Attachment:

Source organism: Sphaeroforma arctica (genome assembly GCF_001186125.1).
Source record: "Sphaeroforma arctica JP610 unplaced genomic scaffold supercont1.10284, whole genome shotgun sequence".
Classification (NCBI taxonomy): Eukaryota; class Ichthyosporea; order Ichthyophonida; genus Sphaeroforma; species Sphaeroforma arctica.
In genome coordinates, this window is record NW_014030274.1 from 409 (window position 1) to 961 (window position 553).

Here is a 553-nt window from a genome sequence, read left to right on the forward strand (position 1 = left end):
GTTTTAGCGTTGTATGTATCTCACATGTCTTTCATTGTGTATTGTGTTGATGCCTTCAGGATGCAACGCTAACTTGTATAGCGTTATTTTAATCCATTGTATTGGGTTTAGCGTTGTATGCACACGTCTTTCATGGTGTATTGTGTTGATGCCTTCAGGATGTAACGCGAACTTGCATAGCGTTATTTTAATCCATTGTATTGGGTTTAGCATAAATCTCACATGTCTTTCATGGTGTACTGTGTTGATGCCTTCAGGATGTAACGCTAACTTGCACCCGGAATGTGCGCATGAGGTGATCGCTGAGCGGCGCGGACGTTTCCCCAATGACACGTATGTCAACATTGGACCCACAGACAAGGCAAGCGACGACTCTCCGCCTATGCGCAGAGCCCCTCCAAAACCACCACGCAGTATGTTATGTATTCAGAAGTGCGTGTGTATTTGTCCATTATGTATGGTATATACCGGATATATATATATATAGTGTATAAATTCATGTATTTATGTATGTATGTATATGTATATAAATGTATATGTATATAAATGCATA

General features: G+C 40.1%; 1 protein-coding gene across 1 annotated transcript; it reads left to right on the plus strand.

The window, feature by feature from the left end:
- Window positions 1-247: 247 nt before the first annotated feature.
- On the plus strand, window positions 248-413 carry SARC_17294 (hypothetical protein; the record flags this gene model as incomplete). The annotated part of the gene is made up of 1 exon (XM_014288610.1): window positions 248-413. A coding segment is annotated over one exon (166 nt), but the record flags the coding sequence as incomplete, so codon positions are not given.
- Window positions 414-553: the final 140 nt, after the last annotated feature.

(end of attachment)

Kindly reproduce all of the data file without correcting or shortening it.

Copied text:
Source organism: Sphaeroforma arctica (genome assembly GCF_001186125.1).
Source record: "Sphaeroforma arctica JP610 unplaced genomic scaffold supercont1.10284, whole genome shotgun sequence".
Classification (NCBI taxonomy): Eukaryota; class Ichthyosporea; order Ichthyophonida; genus Sphaeroforma; species Sphaeroforma arctica.
In genome coordinates, this window is record NW_014030274.1 from 409 (window position 1) to 961 (window position 553).

Here is a 553-nt window from a genome sequence, read left to right on the forward strand (position 1 = left end):
GTTTTAGCGTTGTATGTATCTCACATGTCTTTCATTGTGTATTGTGTTGATGCCTTCAGGATGCAACGCTAACTTGTATAGCGTTATTTTAATCCATTGTATTGGGTTTAGCGTTGTATGCACACGTCTTTCATGGTGTATTGTGTTGATGCCTTCAGGATGTAACGCGAACTTGCATAGCGTTATTTTAATCCATTGTATTGGGTTTAGCATAAATCTCACATGTCTTTCATGGTGTACTGTGTTGATGCCTTCAGGATGTAACGCTAACTTGCACCCGGAATGTGCGCATGAGGTGATCGCTGAGCGGCGCGGACGTTTCCCCAATGACACGTATGTCAACATTGGACCCACAGACAAGGCAAGCGACGACTCTCCGCCTATGCGCAGAGCCCCTCCAAAACCACCACGCAGTATGTTATGTATTCAGAAGTGCGTGTGTATTTGTCCATTATGTATGGTATATACCGGATATATATATATATAGTGTATAAATTCATGTATTTATGTATGTATGTATATGTATATAAATGTATATGTATATAAATGCATA

General features: G+C 40.1%; 1 protein-coding gene across 1 annotated transcript; it reads left to right on the plus strand.

The window, feature by feature from the left end:
- Window positions 1-247: 247 nt before the first annotated feature.
- On the plus strand, window positions 248-413 carry SARC_17294 (hypothetical protein; the record flags this gene model as incomplete). The annotated part of the gene is made up of 1 exon (XM_014288610.1): window positions 248-413. A coding segment is annotated over one exon (166 nt), but the record flags the coding sequence as incomplete, so codon positions are not given.
- Window positions 414-553: the final 140 nt, after the last annotated feature.